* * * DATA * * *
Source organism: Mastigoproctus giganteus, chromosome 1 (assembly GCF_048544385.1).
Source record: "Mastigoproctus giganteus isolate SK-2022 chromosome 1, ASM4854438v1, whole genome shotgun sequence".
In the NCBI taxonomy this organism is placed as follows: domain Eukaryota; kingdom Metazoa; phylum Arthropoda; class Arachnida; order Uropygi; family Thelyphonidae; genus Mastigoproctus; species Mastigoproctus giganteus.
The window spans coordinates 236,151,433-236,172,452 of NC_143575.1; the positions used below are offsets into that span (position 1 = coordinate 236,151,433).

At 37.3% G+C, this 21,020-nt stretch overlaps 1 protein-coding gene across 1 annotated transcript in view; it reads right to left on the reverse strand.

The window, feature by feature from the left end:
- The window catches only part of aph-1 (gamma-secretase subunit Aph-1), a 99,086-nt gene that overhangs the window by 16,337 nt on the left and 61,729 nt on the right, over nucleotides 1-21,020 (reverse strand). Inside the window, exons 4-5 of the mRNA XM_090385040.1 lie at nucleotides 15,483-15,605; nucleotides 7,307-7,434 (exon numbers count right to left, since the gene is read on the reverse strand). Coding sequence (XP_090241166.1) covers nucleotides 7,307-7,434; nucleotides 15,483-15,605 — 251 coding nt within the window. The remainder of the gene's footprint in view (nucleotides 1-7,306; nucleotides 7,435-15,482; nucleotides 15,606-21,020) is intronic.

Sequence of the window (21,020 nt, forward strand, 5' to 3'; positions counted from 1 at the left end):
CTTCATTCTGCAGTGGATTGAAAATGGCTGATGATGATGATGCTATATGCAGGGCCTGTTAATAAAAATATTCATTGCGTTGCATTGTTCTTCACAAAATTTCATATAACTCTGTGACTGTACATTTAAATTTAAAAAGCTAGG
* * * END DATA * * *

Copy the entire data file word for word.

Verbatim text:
Source organism: Mastigoproctus giganteus, chromosome 1 (assembly GCF_048544385.1).
Source record: "Mastigoproctus giganteus isolate SK-2022 chromosome 1, ASM4854438v1, whole genome shotgun sequence".
In the NCBI taxonomy this organism is placed as follows: domain Eukaryota; kingdom Metazoa; phylum Arthropoda; class Arachnida; order Uropygi; family Thelyphonidae; genus Mastigoproctus; species Mastigoproctus giganteus.
The window spans coordinates 236,151,433-236,172,452 of NC_143575.1; the positions used below are offsets into that span (position 1 = coordinate 236,151,433).

At 37.3% G+C, this 21,020-nt stretch overlaps 1 protein-coding gene across 1 annotated transcript in view; it reads right to left on the reverse strand.

The window, feature by feature from the left end:
- The window catches only part of aph-1 (gamma-secretase subunit Aph-1), a 99,086-nt gene that overhangs the window by 16,337 nt on the left and 61,729 nt on the right, over nucleotides 1-21,020 (reverse strand). Inside the window, exons 4-5 of the mRNA XM_090385040.1 lie at nucleotides 15,483-15,605; nucleotides 7,307-7,434 (exon numbers count right to left, since the gene is read on the reverse strand). Coding sequence (XP_090241166.1) covers nucleotides 7,307-7,434; nucleotides 15,483-15,605 — 251 coding nt within the window. The remainder of the gene's footprint in view (nucleotides 1-7,306; nucleotides 7,435-15,482; nucleotides 15,606-21,020) is intronic.

Sequence of the window (21,020 nt, forward strand, 5' to 3'; positions counted from 1 at the left end):
CTTCATTCTGCAGTGGATTGAAAATGGCTGATGATGATGATGCTATATGCAGGGCCTGTTAATAAAAATATTCATTGCGTTGCATTGTTCTTCACAAAATTTCATATAACTCTGTGACTGTACATTTAAATTTAAAAAGCTAGG